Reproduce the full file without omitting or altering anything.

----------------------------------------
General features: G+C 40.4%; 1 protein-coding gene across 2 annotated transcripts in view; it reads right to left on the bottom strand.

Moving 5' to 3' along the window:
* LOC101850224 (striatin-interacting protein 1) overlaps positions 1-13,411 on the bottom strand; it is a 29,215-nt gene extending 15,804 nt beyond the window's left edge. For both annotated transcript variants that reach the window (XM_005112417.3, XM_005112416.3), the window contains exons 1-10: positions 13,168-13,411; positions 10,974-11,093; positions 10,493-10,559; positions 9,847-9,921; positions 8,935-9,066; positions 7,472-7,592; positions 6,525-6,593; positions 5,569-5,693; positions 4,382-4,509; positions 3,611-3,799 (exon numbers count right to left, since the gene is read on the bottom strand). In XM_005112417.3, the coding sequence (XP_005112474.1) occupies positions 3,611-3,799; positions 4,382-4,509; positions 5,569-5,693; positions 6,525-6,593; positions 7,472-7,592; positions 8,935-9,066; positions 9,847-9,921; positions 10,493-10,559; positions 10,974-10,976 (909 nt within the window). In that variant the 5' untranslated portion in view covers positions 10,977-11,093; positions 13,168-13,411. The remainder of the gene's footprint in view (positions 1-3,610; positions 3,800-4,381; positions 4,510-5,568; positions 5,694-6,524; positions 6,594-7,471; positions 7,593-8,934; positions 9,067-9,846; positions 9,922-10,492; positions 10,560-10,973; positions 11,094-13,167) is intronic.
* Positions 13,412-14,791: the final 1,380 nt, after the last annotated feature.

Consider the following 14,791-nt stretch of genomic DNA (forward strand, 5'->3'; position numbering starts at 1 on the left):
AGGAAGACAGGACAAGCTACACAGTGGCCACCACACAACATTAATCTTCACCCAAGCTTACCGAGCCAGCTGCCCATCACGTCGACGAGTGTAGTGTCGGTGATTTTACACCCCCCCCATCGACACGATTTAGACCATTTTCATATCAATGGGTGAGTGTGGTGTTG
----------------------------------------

General features: G+C 40.4%; 1 protein-coding gene across 2 annotated transcripts in view; it reads right to left on the bottom strand.

Moving 5' to 3' along the window:
* LOC101850224 (striatin-interacting protein 1) overlaps positions 1-13,411 on the bottom strand; it is a 29,215-nt gene extending 15,804 nt beyond the window's left edge. For both annotated transcript variants that reach the window (XM_005112417.3, XM_005112416.3), the window contains exons 1-10: positions 13,168-13,411; positions 10,974-11,093; positions 10,493-10,559; positions 9,847-9,921; positions 8,935-9,066; positions 7,472-7,592; positions 6,525-6,593; positions 5,569-5,693; positions 4,382-4,509; positions 3,611-3,799 (exon numbers count right to left, since the gene is read on the bottom strand). In XM_005112417.3, the coding sequence (XP_005112474.1) occupies positions 3,611-3,799; positions 4,382-4,509; positions 5,569-5,693; positions 6,525-6,593; positions 7,472-7,592; positions 8,935-9,066; positions 9,847-9,921; positions 10,493-10,559; positions 10,974-10,976 (909 nt within the window). In that variant the 5' untranslated portion in view covers positions 10,977-11,093; positions 13,168-13,411. The remainder of the gene's footprint in view (positions 1-3,610; positions 3,800-4,381; positions 4,510-5,568; positions 5,694-6,524; positions 6,594-7,471; positions 7,593-8,934; positions 9,067-9,846; positions 9,922-10,492; positions 10,560-10,973; positions 11,094-13,167) is intronic.
* Positions 13,412-14,791: the final 1,380 nt, after the last annotated feature.

Consider the following 14,791-nt stretch of genomic DNA (forward strand, 5'->3'; position numbering starts at 1 on the left):
AGGAAGACAGGACAAGCTACACAGTGGCCACCACACAACATTAATCTTCACCCAAGCTTACCGAGCCAGCTGCCCATCACGTCGACGAGTGTAGTGTCGGTGATTTTACACCCCCCCCATCGACACGATTTAGACCATTTTCATATCAATGGGTGAGTGTGGTGTTG